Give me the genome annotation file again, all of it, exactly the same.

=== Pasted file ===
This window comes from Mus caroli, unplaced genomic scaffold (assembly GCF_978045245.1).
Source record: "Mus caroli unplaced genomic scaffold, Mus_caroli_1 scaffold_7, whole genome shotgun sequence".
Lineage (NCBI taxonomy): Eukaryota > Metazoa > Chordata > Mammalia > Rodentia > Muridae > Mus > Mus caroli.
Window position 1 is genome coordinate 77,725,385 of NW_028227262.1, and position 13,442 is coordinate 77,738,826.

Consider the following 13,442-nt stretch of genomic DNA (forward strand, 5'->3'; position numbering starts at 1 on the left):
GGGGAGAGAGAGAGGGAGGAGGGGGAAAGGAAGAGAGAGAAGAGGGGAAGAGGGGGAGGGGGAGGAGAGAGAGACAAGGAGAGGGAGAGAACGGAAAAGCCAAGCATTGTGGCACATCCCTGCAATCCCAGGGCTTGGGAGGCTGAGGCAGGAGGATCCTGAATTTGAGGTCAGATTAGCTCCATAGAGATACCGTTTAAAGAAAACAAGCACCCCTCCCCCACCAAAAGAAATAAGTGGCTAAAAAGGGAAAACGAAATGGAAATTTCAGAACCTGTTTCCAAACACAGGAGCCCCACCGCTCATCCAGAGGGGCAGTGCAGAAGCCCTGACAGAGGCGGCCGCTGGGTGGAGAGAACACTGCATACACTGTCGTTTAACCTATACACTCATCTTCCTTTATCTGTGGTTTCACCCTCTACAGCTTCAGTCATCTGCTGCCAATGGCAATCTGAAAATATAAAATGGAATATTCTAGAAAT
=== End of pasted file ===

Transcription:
This window comes from Mus caroli, unplaced genomic scaffold (assembly GCF_978045245.1).
Source record: "Mus caroli unplaced genomic scaffold, Mus_caroli_1 scaffold_7, whole genome shotgun sequence".
Lineage (NCBI taxonomy): Eukaryota > Metazoa > Chordata > Mammalia > Rodentia > Muridae > Mus > Mus caroli.
Window position 1 is genome coordinate 77,725,385 of NW_028227262.1, and position 13,442 is coordinate 77,738,826.

Consider the following 13,442-nt stretch of genomic DNA (forward strand, 5'->3'; position numbering starts at 1 on the left):
GGGGAGAGAGAGAGGGAGGAGGGGGAAAGGAAGAGAGAGAAGAGGGGAAGAGGGGGAGGGGGAGGAGAGAGAGACAAGGAGAGGGAGAGAACGGAAAAGCCAAGCATTGTGGCACATCCCTGCAATCCCAGGGCTTGGGAGGCTGAGGCAGGAGGATCCTGAATTTGAGGTCAGATTAGCTCCATAGAGATACCGTTTAAAGAAAACAAGCACCCCTCCCCCACCAAAAGAAATAAGTGGCTAAAAAGGGAAAACGAAATGGAAATTTCAGAACCTGTTTCCAAACACAGGAGCCCCACCGCTCATCCAGAGGGGCAGTGCAGAAGCCCTGACAGAGGCGGCCGCTGGGTGGAGAGAACACTGCATACACTGTCGTTTAACCTATACACTCATCTTCCTTTATCTGTGGTTTCACCCTCTACAGCTTCAGTCATCTGCTGCCAATGGCAATCTGAAAATATAAAATGGAATATTCTAGAAAT